According to a study if you received one dose of the Johnson & Johnson COVID vaccine, you are 3.5 times more likely to develop blood clots compared to the unvaccinated general population. Researchers found that 8.5 J&J recipients developed the clots for every 100,000 persons, compared to only 2.5 out of the general population. Researchers found that women between aged 30 and 64 were most at risk of developing the clotting.
Earlier, German scientists found the exact 2 step process how the COVID-19 vaccine causes blood clots in recipients. They describe a series of events that has to happen in the body before the vaccines create these large clots.
German scientists have found out how the broken parts of Johnson & Johnson and AstraZeneca COVID-19 vaccines branded as Covishield in India mutate to trigger blood clots in recipients.
Scientists say the vaccine is sent into the cell nucleus instead of surrounding fluid, where parts of it break off and create mutated versions of themselves. The mutated versions then enter the body and trigger the blood clots.
Now, researchers from the Mayo Clinic in Rochester, Minnesota, compared data from the general population before the pandemic to data gathered from reported vaccine side-effects suffered by Americans.
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They found that a person who received the vaccine was 3.5 times as likely to develop brain blood clots as an average person before the pandemic.
Blood clotting, and specifically cerebral venous sinus thrombosis (CVST) is a well known side-effect of the J&J vaccine, and the discovery of this risk was the reason usage of the vaccine was paused in April.
The US CDC and FDA lifted their recommended pause on use of Johnson & Johnson’s coronavirus vaccine with a condition that it will now include a safety label warning that its vaccine comes with blood clot risks.
The US Food and Drug Administration has also warned that Johnson & Johnson’s single-dose Covid-19 vaccine can cause Guillain-Barre syndrome, a rare disorder where the immune system attacks the nervous system and can result in paralysis.
Researchers, who published their findings in JAMA Internal Medicine on Monday, gathered data from Olmstead, County, Minnesota – a county of around 158,000 people 90 miles southeast of Minneapolis – from 2001 to 2015.
They then used the Centers for Disease Control and Prevention’s Vaccine Adverse Event Reporting System (VAERS) to find diagnoses of blood clots in people who received the J&J vaccine between the jab’s approval date at the end of February 2021 to May 7.
During the 14-year period, there were 39 Olmstead residents who developed CVST – a rare, potentially deadly, blood clotting condition that can form in a person’s brain.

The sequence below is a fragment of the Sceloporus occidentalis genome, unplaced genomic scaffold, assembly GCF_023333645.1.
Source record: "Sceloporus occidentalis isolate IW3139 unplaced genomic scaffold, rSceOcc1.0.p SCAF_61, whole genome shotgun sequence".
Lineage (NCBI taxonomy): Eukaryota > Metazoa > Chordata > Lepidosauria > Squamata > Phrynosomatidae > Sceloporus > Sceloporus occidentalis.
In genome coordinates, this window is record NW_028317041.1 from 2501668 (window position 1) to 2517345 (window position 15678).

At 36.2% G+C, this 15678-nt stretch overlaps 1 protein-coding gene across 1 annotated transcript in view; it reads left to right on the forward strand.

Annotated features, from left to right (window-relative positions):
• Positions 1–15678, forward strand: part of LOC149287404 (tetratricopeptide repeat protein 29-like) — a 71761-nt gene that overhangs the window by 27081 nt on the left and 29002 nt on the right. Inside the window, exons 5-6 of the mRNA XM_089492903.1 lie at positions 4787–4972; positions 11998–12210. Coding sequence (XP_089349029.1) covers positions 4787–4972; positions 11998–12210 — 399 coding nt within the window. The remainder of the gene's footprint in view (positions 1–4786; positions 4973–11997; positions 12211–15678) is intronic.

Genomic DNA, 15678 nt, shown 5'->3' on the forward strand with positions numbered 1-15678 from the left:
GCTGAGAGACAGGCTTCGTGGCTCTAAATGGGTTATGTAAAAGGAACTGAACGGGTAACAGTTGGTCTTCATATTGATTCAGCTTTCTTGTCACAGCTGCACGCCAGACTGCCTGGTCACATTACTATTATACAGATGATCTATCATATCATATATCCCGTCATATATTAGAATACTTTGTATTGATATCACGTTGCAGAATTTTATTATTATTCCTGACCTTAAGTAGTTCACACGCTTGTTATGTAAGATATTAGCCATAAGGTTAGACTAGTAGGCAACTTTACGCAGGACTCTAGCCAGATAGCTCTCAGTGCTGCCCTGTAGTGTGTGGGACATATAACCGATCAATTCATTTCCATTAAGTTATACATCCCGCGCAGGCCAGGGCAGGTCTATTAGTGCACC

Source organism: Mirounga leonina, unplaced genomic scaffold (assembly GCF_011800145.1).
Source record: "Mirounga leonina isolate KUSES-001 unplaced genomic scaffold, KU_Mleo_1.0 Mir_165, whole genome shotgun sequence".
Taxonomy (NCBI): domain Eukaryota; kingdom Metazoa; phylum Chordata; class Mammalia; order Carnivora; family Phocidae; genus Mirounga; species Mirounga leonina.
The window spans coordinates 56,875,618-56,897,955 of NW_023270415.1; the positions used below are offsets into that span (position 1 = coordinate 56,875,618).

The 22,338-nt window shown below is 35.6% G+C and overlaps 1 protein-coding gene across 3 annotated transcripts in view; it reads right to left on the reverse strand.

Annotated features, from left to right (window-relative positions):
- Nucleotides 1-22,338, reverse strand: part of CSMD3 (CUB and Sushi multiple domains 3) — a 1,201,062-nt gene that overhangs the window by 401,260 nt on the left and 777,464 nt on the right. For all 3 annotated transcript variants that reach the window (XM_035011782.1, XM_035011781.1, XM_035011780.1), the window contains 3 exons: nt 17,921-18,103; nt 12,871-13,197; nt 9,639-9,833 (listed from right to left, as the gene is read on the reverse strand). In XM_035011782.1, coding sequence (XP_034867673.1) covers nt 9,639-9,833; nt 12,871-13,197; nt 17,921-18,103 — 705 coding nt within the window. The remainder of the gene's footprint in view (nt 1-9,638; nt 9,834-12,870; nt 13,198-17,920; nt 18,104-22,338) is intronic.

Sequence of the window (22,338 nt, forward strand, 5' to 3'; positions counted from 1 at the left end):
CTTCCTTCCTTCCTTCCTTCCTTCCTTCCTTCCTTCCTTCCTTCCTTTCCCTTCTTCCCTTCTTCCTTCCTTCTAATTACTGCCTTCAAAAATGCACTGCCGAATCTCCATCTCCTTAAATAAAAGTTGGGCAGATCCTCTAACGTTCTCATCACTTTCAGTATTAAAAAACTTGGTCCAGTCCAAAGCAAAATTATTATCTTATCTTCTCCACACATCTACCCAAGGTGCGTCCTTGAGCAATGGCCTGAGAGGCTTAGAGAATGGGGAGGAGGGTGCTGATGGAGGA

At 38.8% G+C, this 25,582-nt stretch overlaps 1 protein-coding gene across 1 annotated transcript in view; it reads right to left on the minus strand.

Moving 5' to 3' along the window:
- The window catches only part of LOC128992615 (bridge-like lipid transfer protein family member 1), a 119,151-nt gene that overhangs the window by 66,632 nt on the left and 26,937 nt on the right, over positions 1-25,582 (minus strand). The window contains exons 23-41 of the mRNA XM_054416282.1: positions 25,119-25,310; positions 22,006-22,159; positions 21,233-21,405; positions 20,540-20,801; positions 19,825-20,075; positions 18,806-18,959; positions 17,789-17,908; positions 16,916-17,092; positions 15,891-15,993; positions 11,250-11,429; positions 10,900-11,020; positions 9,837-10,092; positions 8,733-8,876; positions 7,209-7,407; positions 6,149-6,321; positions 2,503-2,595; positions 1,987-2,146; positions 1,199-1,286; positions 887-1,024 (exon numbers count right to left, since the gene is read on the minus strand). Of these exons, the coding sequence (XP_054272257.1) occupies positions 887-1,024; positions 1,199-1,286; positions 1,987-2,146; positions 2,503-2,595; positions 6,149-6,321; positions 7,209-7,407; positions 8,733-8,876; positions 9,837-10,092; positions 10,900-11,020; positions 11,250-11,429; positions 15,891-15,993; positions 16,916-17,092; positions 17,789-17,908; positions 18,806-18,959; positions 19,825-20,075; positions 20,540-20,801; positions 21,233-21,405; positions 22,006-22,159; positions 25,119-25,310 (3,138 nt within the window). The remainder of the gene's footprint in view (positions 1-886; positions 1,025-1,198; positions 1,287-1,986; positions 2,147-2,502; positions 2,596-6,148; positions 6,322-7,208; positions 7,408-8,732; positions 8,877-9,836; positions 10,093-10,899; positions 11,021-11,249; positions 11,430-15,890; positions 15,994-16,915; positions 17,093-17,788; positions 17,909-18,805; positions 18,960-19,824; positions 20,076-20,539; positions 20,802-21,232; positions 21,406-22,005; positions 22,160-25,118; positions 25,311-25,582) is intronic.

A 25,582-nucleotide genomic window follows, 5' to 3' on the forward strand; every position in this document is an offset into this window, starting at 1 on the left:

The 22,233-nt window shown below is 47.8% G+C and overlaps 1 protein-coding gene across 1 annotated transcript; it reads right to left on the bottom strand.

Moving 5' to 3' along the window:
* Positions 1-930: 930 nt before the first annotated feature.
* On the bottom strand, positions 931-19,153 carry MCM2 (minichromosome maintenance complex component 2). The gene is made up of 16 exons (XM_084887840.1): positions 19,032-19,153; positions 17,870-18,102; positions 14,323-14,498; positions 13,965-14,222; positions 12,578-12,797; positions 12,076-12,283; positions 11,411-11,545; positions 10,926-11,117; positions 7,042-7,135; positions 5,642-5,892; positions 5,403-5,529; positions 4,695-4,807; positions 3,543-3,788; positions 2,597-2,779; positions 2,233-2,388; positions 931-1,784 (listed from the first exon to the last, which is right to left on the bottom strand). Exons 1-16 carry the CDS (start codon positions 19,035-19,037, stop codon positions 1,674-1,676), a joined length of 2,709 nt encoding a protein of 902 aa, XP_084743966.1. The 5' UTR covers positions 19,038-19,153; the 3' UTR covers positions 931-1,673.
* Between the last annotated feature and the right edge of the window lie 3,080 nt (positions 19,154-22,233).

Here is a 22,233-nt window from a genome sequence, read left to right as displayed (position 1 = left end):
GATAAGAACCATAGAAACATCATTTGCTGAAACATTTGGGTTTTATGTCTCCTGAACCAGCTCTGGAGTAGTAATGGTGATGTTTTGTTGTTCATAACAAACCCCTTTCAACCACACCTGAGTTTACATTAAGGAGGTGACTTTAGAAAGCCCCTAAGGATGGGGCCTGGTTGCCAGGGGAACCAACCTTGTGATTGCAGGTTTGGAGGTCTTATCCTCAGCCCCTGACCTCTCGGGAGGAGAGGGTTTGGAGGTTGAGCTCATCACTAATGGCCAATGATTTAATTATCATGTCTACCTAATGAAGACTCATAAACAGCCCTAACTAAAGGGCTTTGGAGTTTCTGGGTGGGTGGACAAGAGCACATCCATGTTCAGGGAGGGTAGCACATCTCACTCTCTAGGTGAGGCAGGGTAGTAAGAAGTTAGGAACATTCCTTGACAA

Of that group, 29 had a risk factor within the 92 days proceeding development of the blood clot, such as infection, active cancer, or oral contraceptives for women.
Adjusted for population, there were 2.46 cases of CVST out of every 100,000 person-years of the residents of Olmstead County developed blood clotting during that period.
They found 46 reports of CVST to VAERS after receiving the J&J vaccine, though eight were removed from the pool for either being duplicate reports or not being professionally diagnosed.
In total, 38 cases tied to the J&J vaccine were detected – with over 70 percent being among women.
When adjusted for population, there were 8.65 cases out of every 100,000 person-years among people who received the vaccine – a rate 3.5 times higher than the general population.
They also found that vaccine recipients are at most risk of developing the condition within the first 15 days after receiving the jab.
Women are also at most risk between ages 30 to 64.
While this study does give the level of increased risk from receiving the J&J vaccine, that existence of the risk itself has been known for some time.
On April 13, the Food and Drug Administration (FDA) paused its authorization of the Covid vaccine after six women were found to have developed blood clotting after receiving the shot.
All had pre-existing conditions that put them at an increased risk of developing the clots.
Ten days later, on April 23, usage of the vaccine was resumed, though the label was advised with a warning to women under the age of 50 about the blood clotting.
The J&J vaccine is the least popular of the three Covid jabs available in America, though its one-shot nature has increased its potential to be used internationally in areas with less resources available to give a jab twice.
The clotting, CVST, is potentially dangerous.
Blood clots will form within the veins in the outer layers of the brain, and it can block the blood from draining from the brain to the heart.
In the worst cases, it can cause a person to suffer a stroke, that could lead to death.